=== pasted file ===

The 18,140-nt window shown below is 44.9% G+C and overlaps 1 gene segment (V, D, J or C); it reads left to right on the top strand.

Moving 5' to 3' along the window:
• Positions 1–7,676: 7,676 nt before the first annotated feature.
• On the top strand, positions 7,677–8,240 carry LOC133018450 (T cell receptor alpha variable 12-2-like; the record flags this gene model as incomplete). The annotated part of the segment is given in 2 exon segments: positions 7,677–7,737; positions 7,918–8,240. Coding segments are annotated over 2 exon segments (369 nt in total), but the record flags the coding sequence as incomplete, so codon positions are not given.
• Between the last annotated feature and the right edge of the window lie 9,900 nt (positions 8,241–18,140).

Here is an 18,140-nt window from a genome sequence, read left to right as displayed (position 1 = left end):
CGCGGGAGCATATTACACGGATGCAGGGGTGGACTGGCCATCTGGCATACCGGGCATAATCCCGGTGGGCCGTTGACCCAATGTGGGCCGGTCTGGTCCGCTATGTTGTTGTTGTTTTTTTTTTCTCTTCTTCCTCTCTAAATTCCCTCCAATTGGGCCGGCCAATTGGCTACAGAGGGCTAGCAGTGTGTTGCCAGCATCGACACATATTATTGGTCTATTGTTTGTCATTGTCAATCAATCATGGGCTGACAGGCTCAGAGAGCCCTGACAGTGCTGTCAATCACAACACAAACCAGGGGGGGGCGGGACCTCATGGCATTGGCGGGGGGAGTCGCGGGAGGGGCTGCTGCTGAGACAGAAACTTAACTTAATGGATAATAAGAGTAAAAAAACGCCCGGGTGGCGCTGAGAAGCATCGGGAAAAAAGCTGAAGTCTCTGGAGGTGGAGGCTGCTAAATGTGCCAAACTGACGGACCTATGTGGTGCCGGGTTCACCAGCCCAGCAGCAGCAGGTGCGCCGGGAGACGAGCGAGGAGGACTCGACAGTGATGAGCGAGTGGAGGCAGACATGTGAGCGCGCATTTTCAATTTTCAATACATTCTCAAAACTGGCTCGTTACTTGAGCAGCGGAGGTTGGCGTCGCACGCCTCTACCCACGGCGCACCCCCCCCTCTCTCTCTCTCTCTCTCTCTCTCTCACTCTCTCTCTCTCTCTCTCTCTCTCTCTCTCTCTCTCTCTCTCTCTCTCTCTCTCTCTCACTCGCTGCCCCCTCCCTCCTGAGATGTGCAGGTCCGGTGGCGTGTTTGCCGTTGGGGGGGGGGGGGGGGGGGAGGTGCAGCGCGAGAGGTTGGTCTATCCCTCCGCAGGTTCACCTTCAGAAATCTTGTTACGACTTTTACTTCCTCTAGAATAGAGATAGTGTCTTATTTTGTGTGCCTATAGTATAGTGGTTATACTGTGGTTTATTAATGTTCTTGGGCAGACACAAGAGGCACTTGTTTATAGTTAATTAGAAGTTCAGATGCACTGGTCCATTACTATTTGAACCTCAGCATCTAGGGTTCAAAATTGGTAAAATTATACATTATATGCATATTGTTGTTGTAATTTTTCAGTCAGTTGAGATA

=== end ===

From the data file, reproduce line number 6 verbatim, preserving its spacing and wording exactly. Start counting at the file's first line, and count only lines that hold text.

Here is an 18,140-nt window from a genome sequence, read left to right as displayed (position 1 = left end):